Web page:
Buy Accessible: What to look for in ebooks

Are you buying ebooks that all students can read? Not all ebooks are accessible to students with print disabilities and knowing what to look for can help your textbook procurement staff make the best decisions for all students. To be considered accessible, ebooks should meet the following criteria:

  • Main text should be distinguished from supplemental information: Ebook files should be structured so that the main text is differentiated from supplemental information (such as sidebars, charts, figures, footnotes, etc.). This makes it possible for students to listen to the text from start to finish without being interrupted by additional material.
  • Content should not be presented as an image: When content is presented visually, such as when the title of a book is embedded in an illustration or an initial capital letter in a chapter is styled as a decorative element, that information will not be read by a screen reader or a text-to-speech voice.
  • The table of contents should be linked to the text to make it easy to navigate through the book: A complete table of contents with links should appear at the beginning of the ebook (and ideally at the beginning of each section) so that readers can navigate through the text more easily.
  • Tables should have headers and captions: Tables should have headers so that readers can find their place easily. Captions should also be provided that explain what information the table conveys.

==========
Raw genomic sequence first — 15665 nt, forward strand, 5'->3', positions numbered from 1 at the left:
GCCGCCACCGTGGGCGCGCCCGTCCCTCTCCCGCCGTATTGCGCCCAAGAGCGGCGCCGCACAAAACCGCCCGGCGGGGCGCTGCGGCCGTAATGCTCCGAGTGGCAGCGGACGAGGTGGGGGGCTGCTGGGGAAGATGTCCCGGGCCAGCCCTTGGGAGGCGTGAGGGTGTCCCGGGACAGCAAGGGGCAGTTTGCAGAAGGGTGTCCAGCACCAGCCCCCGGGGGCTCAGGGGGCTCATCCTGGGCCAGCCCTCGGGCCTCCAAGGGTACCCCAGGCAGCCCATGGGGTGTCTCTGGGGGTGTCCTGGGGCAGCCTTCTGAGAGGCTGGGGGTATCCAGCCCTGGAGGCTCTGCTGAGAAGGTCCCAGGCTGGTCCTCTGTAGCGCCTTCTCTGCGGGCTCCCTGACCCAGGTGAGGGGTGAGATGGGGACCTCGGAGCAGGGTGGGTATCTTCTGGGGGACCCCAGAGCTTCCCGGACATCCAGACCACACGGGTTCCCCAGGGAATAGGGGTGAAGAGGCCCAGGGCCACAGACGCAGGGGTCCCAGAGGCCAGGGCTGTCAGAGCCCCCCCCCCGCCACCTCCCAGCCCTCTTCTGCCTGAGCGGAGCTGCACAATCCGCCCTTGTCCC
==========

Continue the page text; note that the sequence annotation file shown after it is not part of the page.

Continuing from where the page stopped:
• Math should be presented in MathML format: When math is presented as an image, screen readers will not be able to read it and will say “image.” Ask publishers to provide math in the special markup language called MathML that can be read by a screen reader.
  • Video and audio content should be accessible: Captions and/or descriptions for video segments and transcripts for audio segments should be available.
  • Content is AT-compatible: Product is compatible with assistive technology (AT) such as screen readers, refreshable braille, text-to-speech, and reading software.
  • Navigating the content does not require the use of a mouse: Both visual and non-visual forms of navigation are possible (e.g., keyboard shortcuts/mapping, screen gestures, voice).

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